9-10 MONTHS Can execute simple means-to-ends tasks and two-step
plans; also able to integrate looking one place and acting (e.g., reaching) at another place

7-9 MONTHS Develops ability to remember that unseen objects are still there (toy hidden under a cloth); learns to put two actions together in a
sequence (remove cloth, grasp toy)

Inhibitory Control

 

Working Memory
ADULT Can remember multiple tasks, rules, and strategies that may vary by situation

5-16 YEARS Develops ability to search varying locations, remember where something

was found, then explore

other locations (e.g., a game of Concentration or hiding a penny under one of three cups)

4-5 YEARS Comprehends that appearance does not always equal reality (e.g., when given a sponge

that looks like a rock)

3 YEARS Can hold in mind two rules (e.g., red goes here, blue goes there) and act on the basis of the rules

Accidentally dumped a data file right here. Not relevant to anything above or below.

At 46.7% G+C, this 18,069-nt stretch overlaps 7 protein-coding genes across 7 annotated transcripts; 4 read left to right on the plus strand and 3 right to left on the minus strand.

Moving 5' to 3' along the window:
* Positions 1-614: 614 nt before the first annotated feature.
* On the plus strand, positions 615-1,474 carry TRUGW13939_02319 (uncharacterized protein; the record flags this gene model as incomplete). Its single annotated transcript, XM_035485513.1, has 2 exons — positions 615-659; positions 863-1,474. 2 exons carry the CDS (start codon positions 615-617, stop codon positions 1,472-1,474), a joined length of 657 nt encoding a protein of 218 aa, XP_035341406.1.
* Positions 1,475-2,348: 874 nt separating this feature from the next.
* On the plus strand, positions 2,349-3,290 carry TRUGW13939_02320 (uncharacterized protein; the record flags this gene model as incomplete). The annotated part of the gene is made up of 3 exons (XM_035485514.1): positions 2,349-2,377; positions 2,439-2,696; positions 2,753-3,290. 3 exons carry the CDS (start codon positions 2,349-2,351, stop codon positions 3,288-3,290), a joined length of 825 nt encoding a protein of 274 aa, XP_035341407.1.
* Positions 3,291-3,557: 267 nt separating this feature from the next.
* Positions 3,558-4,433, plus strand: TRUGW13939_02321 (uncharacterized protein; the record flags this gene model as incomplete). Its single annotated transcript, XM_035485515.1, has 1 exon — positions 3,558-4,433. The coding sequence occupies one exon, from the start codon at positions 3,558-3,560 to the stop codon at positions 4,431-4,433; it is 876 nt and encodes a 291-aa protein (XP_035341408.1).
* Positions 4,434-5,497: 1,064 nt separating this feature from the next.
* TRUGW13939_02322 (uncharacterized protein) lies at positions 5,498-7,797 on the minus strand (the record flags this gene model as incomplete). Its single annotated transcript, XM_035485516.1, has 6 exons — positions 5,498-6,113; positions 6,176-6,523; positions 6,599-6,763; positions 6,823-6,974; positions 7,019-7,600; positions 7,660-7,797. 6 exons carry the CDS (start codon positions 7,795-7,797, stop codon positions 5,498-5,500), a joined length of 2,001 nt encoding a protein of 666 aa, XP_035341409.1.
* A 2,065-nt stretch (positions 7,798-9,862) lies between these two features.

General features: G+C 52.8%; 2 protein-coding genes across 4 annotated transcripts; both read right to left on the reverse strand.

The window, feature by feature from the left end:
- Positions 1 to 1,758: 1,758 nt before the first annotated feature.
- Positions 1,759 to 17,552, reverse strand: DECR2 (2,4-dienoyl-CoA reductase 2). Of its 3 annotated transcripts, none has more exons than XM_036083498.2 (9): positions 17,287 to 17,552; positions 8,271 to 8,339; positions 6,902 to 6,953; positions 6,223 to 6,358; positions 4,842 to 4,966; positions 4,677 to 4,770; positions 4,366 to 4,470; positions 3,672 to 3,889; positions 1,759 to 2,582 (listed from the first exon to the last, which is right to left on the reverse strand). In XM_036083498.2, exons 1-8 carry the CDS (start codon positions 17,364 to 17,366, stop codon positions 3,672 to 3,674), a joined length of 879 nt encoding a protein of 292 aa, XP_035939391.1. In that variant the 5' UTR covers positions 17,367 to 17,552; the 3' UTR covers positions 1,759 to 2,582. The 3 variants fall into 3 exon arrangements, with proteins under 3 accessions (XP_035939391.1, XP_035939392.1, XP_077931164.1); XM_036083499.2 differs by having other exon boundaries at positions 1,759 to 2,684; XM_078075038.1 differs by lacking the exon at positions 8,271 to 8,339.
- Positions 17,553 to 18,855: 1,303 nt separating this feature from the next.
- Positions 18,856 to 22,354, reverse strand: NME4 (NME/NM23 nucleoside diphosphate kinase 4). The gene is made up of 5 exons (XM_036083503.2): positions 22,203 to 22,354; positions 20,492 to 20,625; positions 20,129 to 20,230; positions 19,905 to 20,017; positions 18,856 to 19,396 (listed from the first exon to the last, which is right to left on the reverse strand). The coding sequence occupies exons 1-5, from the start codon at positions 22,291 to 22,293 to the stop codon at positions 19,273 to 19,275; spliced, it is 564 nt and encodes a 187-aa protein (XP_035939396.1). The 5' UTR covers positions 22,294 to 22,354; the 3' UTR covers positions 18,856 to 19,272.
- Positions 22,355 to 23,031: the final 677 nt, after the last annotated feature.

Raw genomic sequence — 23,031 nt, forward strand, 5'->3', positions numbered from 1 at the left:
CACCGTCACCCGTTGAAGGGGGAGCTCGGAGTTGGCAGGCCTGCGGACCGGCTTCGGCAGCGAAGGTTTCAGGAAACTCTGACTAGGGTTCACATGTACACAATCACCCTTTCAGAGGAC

9-10 MONTHS Can execute simple means-to-ends tasks and two-step

plans; also able to integrate looking one place and acting (e.g., reaching) at another place

7-9 MONTHS Develops ability to remember that unseen objects are still there (toy hidden under a cloth); learns to put two actions together in a

sequence (remove cloth, grasp toy)

Inhibitory Control
ADULT Consistent self-control; situationally appropriate responses (e.g., resists saying something socially

inappropriate, resists “tit for tat” response)

10-18 YEARS Continues to develop self-control, such as flexibly switching between a central focus (such as riding a bike or driving) and peripheral stimuli that may or may not need attention (road signs and pedestrians vs. billboards and passing houses)

7 YEARS Children perform at adult levels on learning to ignore irrelevant, peripheral stimuli (such as a dot on the side of a screen) and focus on the central stimulus (such as a picture in the middle of the screen)

4-5 YEARS Reductions in perseverance (persisting

with following a rule even when knowing that the rule has changed). Can delay eating a treat; also can begin to hold an arbitrary rule in mind and follow it to produce a response that differs from their natural instinct (sort

colored cards by shape rather than color)

9-11 MONTHS Able to inhibit reaching straight for a

visible but inaccessible reward, such as a toy on the

other side of a window, and instead delay a moment

to recognize the barrier and detour around it